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Are children's perceptions of neighbourhood social environments associated with their walking and physical activity?
journal contributionposted on 01.11.2009, 00:00 authored by Clare Hume, Michelle K Jorna, Lauren ArundellLauren Arundell, Julie Anne Saunders, David CrawfordDavid Crawford, Jo SalmonJo Salmon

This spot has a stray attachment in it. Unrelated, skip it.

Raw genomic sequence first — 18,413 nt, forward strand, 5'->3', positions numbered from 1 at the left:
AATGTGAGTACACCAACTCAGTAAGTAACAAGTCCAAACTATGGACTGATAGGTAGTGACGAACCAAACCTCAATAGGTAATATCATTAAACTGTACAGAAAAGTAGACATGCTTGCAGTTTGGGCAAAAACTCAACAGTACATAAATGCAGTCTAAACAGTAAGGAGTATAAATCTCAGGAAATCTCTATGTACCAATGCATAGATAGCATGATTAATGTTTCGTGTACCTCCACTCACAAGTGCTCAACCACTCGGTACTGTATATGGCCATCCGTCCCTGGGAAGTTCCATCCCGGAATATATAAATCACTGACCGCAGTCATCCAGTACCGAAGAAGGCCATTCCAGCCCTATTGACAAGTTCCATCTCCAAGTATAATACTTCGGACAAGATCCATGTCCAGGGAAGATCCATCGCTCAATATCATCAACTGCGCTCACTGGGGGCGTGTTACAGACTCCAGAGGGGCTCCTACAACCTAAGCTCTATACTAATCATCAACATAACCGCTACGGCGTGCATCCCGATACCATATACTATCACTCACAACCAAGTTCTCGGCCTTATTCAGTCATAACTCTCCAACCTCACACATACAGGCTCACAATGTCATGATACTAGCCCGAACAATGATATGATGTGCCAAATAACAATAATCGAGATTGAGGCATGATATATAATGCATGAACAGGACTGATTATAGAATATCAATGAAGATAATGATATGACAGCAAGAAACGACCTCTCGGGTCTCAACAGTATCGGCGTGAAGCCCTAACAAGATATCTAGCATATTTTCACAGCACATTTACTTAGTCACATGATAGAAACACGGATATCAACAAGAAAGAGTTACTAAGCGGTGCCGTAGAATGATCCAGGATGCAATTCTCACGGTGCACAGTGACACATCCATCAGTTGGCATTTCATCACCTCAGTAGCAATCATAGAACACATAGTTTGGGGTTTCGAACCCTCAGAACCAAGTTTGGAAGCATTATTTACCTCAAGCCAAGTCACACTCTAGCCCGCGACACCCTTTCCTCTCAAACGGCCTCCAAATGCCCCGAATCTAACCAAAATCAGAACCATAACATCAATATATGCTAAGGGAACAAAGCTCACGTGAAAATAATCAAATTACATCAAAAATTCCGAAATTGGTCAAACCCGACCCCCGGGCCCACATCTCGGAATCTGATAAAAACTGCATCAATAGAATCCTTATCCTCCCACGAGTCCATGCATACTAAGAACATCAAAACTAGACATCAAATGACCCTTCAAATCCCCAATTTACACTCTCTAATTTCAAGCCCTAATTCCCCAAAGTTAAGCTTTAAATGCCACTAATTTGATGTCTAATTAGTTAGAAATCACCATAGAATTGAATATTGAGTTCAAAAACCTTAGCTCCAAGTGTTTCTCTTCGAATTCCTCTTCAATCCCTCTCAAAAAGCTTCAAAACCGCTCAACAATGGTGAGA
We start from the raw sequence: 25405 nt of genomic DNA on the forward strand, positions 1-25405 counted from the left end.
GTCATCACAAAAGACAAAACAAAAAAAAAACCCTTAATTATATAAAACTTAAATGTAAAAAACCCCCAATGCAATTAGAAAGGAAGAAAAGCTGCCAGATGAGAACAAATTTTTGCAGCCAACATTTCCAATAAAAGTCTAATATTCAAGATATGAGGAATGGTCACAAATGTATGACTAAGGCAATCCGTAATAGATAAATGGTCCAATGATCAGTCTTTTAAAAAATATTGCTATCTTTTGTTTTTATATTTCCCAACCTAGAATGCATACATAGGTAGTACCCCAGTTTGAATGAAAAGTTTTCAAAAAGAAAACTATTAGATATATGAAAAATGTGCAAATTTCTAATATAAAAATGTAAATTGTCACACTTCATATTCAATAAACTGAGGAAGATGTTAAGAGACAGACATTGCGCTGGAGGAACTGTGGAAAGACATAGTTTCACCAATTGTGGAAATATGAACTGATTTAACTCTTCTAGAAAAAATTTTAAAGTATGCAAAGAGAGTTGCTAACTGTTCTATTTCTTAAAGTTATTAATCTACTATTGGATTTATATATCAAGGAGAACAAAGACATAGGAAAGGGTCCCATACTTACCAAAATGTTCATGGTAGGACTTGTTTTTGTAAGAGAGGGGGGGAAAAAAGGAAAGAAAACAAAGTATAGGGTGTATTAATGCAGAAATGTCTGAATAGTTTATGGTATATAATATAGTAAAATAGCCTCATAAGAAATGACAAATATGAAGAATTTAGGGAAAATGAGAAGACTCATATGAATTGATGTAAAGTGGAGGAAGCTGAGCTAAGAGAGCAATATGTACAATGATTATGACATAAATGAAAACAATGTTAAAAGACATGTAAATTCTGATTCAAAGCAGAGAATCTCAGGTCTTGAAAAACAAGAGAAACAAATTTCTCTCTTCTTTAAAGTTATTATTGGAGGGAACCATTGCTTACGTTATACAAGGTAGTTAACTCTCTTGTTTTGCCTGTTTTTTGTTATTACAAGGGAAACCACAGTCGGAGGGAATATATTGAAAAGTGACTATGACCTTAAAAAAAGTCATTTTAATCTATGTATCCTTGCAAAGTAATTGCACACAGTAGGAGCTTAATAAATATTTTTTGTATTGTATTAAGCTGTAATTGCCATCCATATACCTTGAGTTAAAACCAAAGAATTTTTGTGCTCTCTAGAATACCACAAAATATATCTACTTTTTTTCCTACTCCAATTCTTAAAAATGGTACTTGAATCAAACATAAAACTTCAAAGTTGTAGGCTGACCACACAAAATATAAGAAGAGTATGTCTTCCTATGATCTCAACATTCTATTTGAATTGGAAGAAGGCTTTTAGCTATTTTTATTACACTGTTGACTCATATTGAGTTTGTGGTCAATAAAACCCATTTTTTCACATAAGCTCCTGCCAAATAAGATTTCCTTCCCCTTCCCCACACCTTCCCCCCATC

This study aimed to examine cross-sectional associations between neighbourhood social environmental factors and physical activity (PA) among Australian primary school children. Baseline data from a large-scale trial among 957 children (48% boys) aged 9–12 years were utilised. Children self-reported their perceptions of the neighbourhood social environment including social networks (e.g. there are lots of other children around to play with), and social capital (e.g. there are lots of people in my area I could go to if I need help). Children also self-reported their weekly walking frequency and PA from which average daily moderate to vigorous PA (MVPA) was calculated. Linear regression analyses examined these associations. Boys performed 17 min/day more MVPA than girls (p < 0.01), and girls performed one extra trip/week than boys (p < 0.001). Children’s perceptions of social capital (p < 0.0001) and social networks (p < 0.01) were both positively associated with MVPA and social capital was positively associated with walking frequency (p < 0.05). These associations were not moderated by the child’s sex. These findings suggest that children who had positive perceptions of neighbourhood social capital and social networks in the neighbourhood, tended to be more physically active. Longitudinal and experimental studies are required to further test the influence of these factors among children.